National University of Ireland Galway (NUI Galway) will participate in an open house exhibition of rare book materials and a panel discussion on ‘Representations of Jews in Irish Literature’ at the Butler Library in Columbia University’s Heyman Center, New York on Tuesday, 4 April. The exhibition, curated by Dr Emily Bloom of Columbia University and Dr Marie-Claire Peters of Ulster University, is one of the outcomes of a three-year research project led by Professor Pól Ó Dochartaigh, Registrar and Deputy President of NUI Galway. The project, which has researched representations of Jews in Irish literature over the last 1,000 years in both Irish and English, was funded £408,000 by the UK’s Arts and Humanities Research Council and is a collaboration between Ulster’s Arts and Humanities Research Institute and NUI Galway’s Moore Institute. The renowned Shakespearean scholar Dr James Shapiro from Columbia University will compère the event. Professor Pól Ó Dochartaigh will speak about the origins of the project and also about Irish-Jewish autobiography. The Irish author, Ruth Gilligan, will read from her latest novel, Nine Folds Make a Paper Swan, a work of historical fiction that describes the complex Irish-Jewish community. Professor Pól Ó Dochartaigh at NUI Galway, an expert on German Jewish studies who took the initiative to develop this collaborative project five years ago, said: “I am delighted that this project is being brought to the Heyman Center. The exhibition is testament to the fact that Irish literature reveals a cultural diversity that goes far beyond narrow stereotypes. As two diasporic communities whose paths have often crossed, the Irish and the Jews have complex shared histories. This exhibition and discussion aims to connect these interwoven narratives of migration, displacement, and cultural contact. This project sheds a light on an important aspect of how Irish identity has evolved, and the Columbia version of the exhibition will add a further dimension by shedding light on American aspects of Irish-Jewish interaction. It cannot be said often enough that Irish identity is and always has been far more diverse than some narratives would suggest, and I look forward to engaging with colleagues from across the Atlantic on the subject.” Versions of the exhibition have successfully toured Ireland in 2016 and 2017, across six towns and cities in Dublin, Armagh, Belfast, Galway, Coleraine and Waterford. To register for the conference visit: http://heymancenter.org/events/the-irish-and-the-jews/ -Ends-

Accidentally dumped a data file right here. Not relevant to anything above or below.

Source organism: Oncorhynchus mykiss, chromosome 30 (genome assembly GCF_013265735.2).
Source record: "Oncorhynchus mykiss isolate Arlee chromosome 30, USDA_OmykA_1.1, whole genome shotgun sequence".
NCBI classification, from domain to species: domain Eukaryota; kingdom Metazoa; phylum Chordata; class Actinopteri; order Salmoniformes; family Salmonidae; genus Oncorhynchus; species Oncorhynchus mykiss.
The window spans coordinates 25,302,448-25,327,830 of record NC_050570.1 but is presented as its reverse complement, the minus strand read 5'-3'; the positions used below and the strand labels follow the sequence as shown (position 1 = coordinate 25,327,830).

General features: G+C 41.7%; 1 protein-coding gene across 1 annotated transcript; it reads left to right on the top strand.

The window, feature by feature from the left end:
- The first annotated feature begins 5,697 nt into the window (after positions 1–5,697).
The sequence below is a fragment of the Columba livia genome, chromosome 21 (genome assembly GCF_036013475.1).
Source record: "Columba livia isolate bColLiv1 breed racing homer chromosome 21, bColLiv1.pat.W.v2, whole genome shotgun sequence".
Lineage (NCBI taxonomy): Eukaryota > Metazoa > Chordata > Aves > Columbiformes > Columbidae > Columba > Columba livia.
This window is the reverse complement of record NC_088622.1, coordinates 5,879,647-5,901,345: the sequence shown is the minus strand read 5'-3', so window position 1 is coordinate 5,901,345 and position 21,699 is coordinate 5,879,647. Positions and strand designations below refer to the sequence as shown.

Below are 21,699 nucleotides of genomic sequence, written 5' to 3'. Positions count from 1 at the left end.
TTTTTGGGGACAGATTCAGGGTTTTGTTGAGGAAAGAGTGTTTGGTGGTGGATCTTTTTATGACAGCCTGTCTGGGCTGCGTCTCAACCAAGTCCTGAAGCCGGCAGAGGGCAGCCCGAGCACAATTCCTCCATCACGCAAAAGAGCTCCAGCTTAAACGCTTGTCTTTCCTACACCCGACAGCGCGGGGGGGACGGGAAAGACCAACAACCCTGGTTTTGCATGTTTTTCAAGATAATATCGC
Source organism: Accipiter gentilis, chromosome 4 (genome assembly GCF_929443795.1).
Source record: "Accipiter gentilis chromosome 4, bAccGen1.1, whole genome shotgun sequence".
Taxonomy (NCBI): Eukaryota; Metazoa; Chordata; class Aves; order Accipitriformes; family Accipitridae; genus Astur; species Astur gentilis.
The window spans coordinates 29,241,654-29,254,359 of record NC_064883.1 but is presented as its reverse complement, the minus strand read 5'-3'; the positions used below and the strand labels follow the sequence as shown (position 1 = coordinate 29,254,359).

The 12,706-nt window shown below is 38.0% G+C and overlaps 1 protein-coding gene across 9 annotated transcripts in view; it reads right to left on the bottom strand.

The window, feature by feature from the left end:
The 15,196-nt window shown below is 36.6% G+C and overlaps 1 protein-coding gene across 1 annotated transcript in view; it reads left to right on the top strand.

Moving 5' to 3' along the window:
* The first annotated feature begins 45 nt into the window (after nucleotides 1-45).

Thursday, 30 March 2017

Four A grades for NUI Galway Research in U-Multirank 2017 edition, an EU Commission-led initiative, highlighting the University’s research impact NUI Galway’s research performance has been given the ranking of four A grades for its research impact. The ranking was published today in U-Multirank 2017, an EU Commission-led initiative, which is described as the world’s largest and most detailed university rankings measure of excellence in over 1,300 higher education and research institutions worldwide. The indicators, published across Europe today highlighted NUI Galway’s impact in research with A grades in four performance indicators in this area. This follows advances for NUI Galway in both the QS and Times Higher Education rankings, which have seen the University join the Top 250 global institutions for the first time. Professor Lokesh Joshi, Vice-President for Research at NUI Galway, welcomed today’s announcement: “It is rewarding to see that the excellent research carried out here at NUI Galway is ranked so highly by this EU Commission initiative. The impact of our research on society and the economy demonstrates the international relevance of our work. “As our international reputation continues to grow, we are furthering collaborations with other universities and with industry, for even greater impact. Global collaborations are an integral part of our research strategy and these rankings testify to the strong relationships we have internationally.” NUI Galway announced just last week that CÚRAM, the Science Foundation Ireland Centre for Research in Medical Devices, based at the University is to collaborate with the Mayo Clinic in the United States on research into blood clots that cause ischemic stroke. In recent years, NUI Galway has also announced high-level institutional agreements with the likes of Tsinghua University in Beijing and University of Massachusetts, while its many successful EU projects are multi-University collaborations. Meanwhile, collaborative projects such as that led by Dr Ellen Roche with Harvard University on a soft robotic sleeve to help a heart to beat, show the innovative outcomes to collaboration. Professor Joshi continued: “It’s at the cross-section of collaboration that we often have our greatest breakthroughs in research, and the team here at NUI Galway are very open to working with colleagues and industry partners around the world. We also partner with the individuals and organisations on whom our research will have the greatest effect, which brings about mutually-enriching ways to maximise the impact of our research. We are, for example, engaging with patients to design clinical trials, involving youth researchers on issues that affect them, and bringing people with disabilities onto research projects about policy.” To view the University’s research rankings visit: http://www.umultirank.org/#!/explore?trackType=explore&sightMode=undefined&section=exploreUniversityDetail&detailUniversity=165&name=national-university-of-ireland-galway  -Ends-